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The Collegian

The Student News Site of Tarrant County College

The Collegian

The Student News Site of Tarrant County College

The Collegian

Copy prices vary across campuses

NW+student+Michael+Young+looks+over+the+document+he+has+printed+in+the+Walsh+Library.+%0APhoto+by+Haylie+Jones%2FThe+Collegian
NW student Michael Young looks over the document he has printed in the Walsh Library. Photo by Haylie Jones/The Collegian
NW student Michael Young looks over the document he has printed in the Walsh Library.  Photo by Haylie Jones/The Collegian
NW student Michael Young looks over the document he has printed in the Walsh Library.
Photo by Haylie Jones/The Collegian

by Elaine Bonilla/se news editor

Students wanting to print papers for class should be prepared to pay the price.
TCC libraries typically charge 10 cents per page, but some campuses allow a certain number of free prints.

The South Campus Jenkins Garrett Library allows complimentary printing for the first 10 pages and charges for any prints after that.

Library specialist Leticia Demmitt from NE Campus’ J. Ardis Bell Library said the library doesn’t give free prints except for WebAdvisor.

“I know in the Academic Learning Center, the first 10 pages are free as long as it’s not PowerPoint,” Demmitt said.

Library specialist Tony Queretaro said the NW Walsh Library printer limits students to 20 pages at no charge, and the paper prints front and back.

“There is no stipulation on what a student prints,” Quertaro said. “If students need more prints, they are sent to the copy room where they can better help them with printing.”

The copy center can’t print from a website or email so students must have their file saved to a flash drive or on a CD. The copy center on all campuses charges 10 cents for each black-and-white copy and 75 cents for color.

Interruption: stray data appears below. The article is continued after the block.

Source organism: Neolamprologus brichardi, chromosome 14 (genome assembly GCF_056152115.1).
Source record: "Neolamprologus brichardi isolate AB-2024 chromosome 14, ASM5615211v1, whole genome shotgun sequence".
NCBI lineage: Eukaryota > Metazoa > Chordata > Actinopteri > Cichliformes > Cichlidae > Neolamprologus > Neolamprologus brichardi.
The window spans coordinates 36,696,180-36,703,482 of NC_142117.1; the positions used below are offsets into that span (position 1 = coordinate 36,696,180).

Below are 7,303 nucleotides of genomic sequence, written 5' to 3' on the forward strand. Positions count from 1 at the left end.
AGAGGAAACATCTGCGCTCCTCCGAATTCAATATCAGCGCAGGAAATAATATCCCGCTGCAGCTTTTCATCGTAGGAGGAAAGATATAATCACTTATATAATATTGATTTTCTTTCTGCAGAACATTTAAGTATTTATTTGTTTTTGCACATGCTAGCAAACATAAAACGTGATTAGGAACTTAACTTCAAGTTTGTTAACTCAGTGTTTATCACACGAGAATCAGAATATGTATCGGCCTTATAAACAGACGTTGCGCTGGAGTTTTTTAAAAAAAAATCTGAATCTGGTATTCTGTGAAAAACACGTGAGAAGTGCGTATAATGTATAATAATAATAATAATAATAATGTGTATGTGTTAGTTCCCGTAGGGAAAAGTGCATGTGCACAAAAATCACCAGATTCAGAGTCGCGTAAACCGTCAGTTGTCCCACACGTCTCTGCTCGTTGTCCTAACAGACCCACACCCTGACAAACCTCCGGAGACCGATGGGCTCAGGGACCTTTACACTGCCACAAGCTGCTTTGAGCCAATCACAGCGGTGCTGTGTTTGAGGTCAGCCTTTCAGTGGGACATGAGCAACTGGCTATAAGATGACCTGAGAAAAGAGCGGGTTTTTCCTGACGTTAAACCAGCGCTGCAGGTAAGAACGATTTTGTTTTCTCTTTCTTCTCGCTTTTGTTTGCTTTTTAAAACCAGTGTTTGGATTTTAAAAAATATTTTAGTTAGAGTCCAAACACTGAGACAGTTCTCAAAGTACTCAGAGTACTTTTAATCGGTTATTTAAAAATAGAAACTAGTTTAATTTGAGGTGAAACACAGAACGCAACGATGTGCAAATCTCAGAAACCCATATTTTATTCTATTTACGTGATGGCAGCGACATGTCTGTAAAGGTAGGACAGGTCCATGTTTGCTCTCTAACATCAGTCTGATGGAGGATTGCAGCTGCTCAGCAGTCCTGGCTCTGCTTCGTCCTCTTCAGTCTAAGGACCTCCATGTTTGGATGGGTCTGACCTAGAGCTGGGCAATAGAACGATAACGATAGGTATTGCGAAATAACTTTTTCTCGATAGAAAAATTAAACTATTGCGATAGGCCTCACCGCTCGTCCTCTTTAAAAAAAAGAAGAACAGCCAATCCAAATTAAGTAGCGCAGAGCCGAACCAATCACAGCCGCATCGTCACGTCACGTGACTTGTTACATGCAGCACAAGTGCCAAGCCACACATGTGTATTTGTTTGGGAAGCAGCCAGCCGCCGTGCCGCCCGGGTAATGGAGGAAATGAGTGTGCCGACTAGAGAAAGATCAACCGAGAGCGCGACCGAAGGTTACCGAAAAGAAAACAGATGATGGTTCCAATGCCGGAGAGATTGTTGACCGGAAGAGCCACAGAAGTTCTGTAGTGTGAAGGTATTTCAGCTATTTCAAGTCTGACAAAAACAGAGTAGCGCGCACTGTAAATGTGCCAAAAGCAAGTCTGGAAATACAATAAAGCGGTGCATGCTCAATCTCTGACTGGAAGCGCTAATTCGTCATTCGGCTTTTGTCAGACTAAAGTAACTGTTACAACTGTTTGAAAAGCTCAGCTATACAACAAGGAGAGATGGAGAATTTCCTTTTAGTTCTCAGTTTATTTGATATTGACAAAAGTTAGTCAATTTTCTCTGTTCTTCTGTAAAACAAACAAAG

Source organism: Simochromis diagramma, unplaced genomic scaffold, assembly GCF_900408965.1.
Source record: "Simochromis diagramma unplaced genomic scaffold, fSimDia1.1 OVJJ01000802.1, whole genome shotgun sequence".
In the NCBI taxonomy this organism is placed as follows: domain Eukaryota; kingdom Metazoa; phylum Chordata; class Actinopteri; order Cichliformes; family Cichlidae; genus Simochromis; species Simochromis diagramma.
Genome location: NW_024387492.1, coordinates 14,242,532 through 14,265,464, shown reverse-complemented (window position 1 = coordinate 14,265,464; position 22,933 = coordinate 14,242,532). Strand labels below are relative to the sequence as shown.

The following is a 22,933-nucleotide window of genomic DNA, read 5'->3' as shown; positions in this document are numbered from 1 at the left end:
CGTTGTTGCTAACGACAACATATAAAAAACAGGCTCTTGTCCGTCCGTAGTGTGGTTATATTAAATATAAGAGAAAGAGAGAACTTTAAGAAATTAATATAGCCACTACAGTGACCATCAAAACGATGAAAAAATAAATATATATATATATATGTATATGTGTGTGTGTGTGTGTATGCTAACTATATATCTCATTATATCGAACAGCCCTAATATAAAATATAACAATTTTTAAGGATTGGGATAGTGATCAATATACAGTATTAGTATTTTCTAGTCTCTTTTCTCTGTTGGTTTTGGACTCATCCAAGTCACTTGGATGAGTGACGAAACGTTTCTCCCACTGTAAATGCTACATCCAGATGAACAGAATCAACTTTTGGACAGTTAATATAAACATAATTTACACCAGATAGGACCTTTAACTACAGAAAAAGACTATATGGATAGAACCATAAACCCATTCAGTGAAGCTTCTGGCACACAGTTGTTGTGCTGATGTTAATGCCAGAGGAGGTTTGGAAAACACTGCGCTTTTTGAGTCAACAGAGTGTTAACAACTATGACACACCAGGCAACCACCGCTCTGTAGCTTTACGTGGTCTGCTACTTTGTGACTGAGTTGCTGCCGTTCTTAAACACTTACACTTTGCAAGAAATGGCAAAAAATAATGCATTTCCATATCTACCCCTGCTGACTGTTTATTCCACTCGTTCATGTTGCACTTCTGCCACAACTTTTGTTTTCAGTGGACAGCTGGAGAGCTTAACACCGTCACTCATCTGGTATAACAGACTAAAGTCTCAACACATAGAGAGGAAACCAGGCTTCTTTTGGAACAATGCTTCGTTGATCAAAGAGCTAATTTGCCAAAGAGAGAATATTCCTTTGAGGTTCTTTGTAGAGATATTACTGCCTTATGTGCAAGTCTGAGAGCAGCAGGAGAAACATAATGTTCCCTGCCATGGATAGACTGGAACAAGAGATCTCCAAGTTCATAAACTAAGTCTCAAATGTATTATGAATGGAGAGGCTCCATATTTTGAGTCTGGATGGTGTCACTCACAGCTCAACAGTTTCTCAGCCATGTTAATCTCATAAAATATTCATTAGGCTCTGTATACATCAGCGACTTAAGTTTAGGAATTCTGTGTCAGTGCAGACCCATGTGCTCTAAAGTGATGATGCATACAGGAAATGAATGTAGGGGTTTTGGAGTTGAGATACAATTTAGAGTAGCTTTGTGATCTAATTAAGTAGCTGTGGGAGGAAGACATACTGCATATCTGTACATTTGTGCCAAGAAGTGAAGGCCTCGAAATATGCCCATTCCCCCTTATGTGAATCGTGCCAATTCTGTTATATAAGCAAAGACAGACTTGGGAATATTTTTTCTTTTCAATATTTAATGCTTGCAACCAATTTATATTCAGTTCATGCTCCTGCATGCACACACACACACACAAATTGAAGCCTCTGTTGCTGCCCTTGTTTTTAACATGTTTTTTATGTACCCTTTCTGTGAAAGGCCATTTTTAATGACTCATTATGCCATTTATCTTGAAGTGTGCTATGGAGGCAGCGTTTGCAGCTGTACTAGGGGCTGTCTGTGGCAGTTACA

SE library administrative assistant Denise Krajca said the SE library charges for the amount of pages printed but offers a new way for students to receive free prints during library-sponsored workshops.

“Instructors teaching the classes ask questions, and students who answer questions correctly are given a token,” Krajca said. “Each token is worth five free prints, and a student can receive as many tokens as they like.”

The tokens cannot keep track of how many pages a student prints if that student decides not to use all the prints at once.

“They either use it all or lose what they didn’t use,” Krajca said.

Another option students have is the labs on campus. Some labs allow free prints for students using their services, but others charge. Most labs have certain rules and restrictions when it comes to printing.

The NE Writing Lab is funded by the humanities division, so students working on English papers get 10 free prints. The lab is not set up to take payments for additional prints, so students must go elsewhere for any additional copies they might need.

“Toward the end of the semester as funding runs out, we monitor the prints a bit more and limit students who try and print more,” NE instructional associate Elizabeth Parrish said.

Some allow free prints if it is related to the work students are studying in the lab while others allow free prints as long as it’s not PowerPoint, and others charge. It’s up to the student to find out what the prices and rules are for printing in each lab.

Since all the labs are department-funded, that department determines the rules for the labs. As funding runs out, so does the chance of getting free prints, Parrish said.

Some universities have reloadable cards students use to pay for their prints and more. If students need to print something, they just swipe their card and the amount is deducted from their cards.

Krajca said TCC has discussed adopting a payment option such as this, but it is just under discussion for the time being.

If students expect to print on campus, they should come prepared with a pocket of change and should inquire with the specific lab, library or copy center.

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